Throughout embryonic development, macrophages not only act as the first line of defence against infection but also help to sculpt organs and tissues of the embryo by removing dead cells and secreting extracellular matrix components. Key to their function is the ability of embryonic macrophages to migrate and disperse throughout the embryo. Despite these important developmental functions, little is known about the molecular mechanisms underlying embryonic macrophage migration in vivo. Integrins are key regulators of many of the adult macrophage responses, but their role in embryonic macrophages remains poorly characterized. Here, we have used Drosophila macrophages (haemocytes) as a model system to address the role of integrins during embryonic macrophage dispersal in vivo. We show that the main βPS integrin, myospheroid, affects haemocyte migration in two ways; by shaping the three-dimensional environment in which haemocytes migrate and by regulating the migration of haemocytes themselves. Live imaging revealed a requirement for myospheroid within haemocytes to coordinate the microtubule and actin dynamics, and to enable haemocyte developmental dispersal, contact repulsion and inflammatory migration towards wounds.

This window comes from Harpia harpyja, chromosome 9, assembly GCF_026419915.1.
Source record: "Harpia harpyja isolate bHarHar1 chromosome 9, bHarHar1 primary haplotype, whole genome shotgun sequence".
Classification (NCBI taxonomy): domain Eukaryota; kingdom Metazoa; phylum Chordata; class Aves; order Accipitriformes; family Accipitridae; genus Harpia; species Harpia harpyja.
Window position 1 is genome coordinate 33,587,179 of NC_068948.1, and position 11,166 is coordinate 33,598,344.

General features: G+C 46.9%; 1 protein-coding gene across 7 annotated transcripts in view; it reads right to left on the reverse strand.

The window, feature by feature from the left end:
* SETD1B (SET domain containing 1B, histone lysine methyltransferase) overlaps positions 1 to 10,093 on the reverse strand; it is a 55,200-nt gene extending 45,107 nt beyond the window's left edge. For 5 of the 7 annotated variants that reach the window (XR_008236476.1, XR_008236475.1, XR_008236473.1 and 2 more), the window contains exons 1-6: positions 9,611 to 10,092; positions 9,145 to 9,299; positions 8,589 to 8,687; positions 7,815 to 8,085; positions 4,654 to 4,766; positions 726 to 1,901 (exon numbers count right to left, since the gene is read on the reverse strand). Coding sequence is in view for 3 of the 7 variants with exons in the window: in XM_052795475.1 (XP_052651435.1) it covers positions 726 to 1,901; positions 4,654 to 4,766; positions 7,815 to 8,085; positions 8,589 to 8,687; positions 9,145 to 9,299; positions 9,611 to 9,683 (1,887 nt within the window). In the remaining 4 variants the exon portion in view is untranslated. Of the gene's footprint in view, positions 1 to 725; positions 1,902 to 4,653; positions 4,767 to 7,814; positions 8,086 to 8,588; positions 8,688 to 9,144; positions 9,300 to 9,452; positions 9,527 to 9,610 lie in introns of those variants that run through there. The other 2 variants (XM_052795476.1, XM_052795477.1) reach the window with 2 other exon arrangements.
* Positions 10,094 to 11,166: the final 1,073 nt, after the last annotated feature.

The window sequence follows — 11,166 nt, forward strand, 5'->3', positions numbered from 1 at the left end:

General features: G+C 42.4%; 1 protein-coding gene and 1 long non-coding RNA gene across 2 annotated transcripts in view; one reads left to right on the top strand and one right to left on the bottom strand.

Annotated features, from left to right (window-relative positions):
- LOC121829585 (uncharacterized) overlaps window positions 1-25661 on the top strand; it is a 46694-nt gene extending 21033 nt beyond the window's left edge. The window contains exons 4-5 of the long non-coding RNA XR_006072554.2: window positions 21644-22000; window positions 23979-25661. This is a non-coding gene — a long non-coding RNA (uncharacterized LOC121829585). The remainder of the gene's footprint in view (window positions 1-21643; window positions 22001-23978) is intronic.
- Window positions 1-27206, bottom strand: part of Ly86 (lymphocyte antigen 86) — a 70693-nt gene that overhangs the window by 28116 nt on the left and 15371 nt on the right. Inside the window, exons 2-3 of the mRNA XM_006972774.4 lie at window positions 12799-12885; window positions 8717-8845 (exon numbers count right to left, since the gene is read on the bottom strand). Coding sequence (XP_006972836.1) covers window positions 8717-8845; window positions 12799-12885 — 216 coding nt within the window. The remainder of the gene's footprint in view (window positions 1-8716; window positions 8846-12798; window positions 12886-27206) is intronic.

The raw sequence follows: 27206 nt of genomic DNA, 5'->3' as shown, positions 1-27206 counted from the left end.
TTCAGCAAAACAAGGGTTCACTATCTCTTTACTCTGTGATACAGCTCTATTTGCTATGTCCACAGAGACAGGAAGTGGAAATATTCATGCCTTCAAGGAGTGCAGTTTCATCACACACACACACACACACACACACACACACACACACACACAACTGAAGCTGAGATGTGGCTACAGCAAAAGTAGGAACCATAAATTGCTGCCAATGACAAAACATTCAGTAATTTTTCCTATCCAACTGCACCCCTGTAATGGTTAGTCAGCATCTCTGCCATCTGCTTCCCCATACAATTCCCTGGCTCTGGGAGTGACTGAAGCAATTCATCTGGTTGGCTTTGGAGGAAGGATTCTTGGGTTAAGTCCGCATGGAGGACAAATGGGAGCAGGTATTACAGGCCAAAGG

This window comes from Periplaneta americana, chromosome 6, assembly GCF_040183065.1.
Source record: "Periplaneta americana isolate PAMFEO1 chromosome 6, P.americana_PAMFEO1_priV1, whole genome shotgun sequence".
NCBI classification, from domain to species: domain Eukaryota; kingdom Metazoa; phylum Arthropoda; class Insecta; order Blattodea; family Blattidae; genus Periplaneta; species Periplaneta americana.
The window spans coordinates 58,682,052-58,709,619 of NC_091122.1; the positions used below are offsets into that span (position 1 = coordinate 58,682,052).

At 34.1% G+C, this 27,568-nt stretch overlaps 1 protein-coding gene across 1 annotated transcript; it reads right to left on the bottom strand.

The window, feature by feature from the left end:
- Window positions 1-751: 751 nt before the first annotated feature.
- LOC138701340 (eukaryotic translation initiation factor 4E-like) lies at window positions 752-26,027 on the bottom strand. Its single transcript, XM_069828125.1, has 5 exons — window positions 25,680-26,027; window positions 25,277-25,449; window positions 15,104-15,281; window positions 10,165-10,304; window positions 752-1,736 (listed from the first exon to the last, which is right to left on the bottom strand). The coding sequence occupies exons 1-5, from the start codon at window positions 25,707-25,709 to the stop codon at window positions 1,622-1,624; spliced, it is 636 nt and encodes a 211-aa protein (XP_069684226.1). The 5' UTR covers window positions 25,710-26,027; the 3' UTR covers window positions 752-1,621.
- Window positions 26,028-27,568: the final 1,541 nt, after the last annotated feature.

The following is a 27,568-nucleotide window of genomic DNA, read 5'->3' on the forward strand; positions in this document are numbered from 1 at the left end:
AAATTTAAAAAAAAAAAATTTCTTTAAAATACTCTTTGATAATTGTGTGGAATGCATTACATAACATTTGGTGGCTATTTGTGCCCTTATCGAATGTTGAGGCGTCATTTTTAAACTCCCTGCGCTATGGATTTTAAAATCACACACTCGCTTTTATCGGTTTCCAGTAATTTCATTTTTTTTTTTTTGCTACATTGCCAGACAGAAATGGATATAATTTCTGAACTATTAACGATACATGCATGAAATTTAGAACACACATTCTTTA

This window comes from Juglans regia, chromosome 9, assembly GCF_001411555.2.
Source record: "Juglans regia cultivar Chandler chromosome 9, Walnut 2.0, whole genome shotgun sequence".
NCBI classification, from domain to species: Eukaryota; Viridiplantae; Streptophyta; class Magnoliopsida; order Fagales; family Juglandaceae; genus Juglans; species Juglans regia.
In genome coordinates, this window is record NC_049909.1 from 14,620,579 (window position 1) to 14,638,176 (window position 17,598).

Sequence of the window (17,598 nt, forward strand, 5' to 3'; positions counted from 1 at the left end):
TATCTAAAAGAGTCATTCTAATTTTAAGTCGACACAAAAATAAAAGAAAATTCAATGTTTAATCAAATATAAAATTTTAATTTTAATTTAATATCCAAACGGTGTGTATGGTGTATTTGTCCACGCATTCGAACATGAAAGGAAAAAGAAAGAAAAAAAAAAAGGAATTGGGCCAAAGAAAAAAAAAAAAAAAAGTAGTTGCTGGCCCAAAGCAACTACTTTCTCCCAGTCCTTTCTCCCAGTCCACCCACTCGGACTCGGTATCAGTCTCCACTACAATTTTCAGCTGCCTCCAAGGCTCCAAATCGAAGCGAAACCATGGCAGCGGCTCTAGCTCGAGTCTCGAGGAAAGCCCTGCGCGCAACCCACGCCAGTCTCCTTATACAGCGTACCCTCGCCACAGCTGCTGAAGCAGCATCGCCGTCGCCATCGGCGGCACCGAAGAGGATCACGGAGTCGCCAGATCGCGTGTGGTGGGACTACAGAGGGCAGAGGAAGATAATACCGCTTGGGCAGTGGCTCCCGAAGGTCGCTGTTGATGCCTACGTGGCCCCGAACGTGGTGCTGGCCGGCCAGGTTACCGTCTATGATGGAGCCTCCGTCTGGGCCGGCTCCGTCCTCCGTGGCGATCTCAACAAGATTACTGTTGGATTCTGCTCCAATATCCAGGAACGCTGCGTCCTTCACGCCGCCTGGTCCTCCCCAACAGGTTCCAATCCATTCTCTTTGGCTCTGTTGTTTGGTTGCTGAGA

- Cell Movement/physiology
- Drosophila Proteins/physiology
- Integrin beta Chains/metabolism